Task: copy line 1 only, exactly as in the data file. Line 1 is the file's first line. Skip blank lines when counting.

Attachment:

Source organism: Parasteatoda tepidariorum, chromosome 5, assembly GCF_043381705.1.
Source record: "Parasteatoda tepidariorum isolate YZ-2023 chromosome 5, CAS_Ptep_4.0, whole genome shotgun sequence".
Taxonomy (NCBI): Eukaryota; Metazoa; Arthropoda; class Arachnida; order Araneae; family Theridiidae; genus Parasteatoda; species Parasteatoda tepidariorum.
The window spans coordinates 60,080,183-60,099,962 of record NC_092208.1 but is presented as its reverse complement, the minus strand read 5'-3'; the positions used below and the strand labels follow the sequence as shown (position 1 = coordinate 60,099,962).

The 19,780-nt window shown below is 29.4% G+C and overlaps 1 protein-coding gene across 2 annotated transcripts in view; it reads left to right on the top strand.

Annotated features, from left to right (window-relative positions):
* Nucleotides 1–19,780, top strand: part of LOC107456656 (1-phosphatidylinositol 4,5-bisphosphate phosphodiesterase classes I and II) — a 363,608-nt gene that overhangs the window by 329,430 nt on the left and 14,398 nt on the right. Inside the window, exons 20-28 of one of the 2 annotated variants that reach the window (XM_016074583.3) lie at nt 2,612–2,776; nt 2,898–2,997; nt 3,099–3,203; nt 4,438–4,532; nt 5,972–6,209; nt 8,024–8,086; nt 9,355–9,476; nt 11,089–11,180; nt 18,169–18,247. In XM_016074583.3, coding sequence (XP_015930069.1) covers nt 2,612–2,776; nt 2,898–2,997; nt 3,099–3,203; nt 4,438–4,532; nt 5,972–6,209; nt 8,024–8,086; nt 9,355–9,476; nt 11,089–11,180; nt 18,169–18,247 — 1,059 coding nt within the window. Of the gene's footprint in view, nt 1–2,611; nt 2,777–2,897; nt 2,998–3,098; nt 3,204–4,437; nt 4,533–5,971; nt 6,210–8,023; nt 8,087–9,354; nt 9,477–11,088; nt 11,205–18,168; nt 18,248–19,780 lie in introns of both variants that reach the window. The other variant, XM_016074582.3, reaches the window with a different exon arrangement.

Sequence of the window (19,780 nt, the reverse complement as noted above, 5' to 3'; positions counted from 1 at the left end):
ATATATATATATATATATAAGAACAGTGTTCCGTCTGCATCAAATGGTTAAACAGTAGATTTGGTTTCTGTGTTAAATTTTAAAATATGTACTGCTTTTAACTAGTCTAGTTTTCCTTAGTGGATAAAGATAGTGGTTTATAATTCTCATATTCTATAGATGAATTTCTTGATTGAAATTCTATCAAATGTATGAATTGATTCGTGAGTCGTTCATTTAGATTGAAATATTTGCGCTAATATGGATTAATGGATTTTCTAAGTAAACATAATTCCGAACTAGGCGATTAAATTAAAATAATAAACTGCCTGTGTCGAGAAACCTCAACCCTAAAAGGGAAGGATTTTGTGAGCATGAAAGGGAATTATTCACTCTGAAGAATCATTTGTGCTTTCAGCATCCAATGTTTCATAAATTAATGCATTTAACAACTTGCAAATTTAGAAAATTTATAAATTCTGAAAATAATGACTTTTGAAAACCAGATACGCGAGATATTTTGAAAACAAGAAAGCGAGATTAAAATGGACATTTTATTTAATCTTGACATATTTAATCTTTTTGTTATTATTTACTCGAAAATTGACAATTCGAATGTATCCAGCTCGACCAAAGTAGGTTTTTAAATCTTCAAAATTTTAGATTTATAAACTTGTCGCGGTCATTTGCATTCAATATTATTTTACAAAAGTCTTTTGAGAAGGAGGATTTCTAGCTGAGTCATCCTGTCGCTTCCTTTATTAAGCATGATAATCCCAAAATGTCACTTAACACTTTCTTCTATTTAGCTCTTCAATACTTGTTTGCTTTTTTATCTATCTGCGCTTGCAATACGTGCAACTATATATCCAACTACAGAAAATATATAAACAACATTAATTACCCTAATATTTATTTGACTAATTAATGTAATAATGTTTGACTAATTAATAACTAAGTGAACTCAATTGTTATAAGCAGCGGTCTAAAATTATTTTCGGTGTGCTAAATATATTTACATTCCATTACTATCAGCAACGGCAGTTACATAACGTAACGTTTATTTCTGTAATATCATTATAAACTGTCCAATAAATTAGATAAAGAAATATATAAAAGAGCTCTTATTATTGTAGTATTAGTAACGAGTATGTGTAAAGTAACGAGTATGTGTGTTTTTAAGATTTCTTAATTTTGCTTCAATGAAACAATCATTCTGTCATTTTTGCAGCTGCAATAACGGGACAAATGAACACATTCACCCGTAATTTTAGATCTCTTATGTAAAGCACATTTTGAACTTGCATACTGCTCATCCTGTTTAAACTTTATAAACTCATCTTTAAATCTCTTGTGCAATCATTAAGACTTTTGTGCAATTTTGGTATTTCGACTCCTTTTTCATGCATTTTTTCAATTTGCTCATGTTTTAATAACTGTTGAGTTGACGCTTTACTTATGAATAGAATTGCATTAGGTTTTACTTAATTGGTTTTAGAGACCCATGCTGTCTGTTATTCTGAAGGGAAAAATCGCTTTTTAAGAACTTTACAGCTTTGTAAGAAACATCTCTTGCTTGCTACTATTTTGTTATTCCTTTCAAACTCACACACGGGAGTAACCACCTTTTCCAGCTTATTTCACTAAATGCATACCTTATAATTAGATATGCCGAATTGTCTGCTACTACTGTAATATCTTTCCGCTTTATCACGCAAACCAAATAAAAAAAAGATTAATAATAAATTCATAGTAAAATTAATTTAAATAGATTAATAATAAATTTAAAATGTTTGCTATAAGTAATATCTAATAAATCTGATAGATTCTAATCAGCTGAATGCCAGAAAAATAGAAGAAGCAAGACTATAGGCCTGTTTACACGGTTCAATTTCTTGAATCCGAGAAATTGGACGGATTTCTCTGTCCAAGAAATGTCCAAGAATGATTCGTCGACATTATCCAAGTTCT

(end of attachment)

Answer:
Source organism: Parasteatoda tepidariorum, chromosome 5, assembly GCF_043381705.1.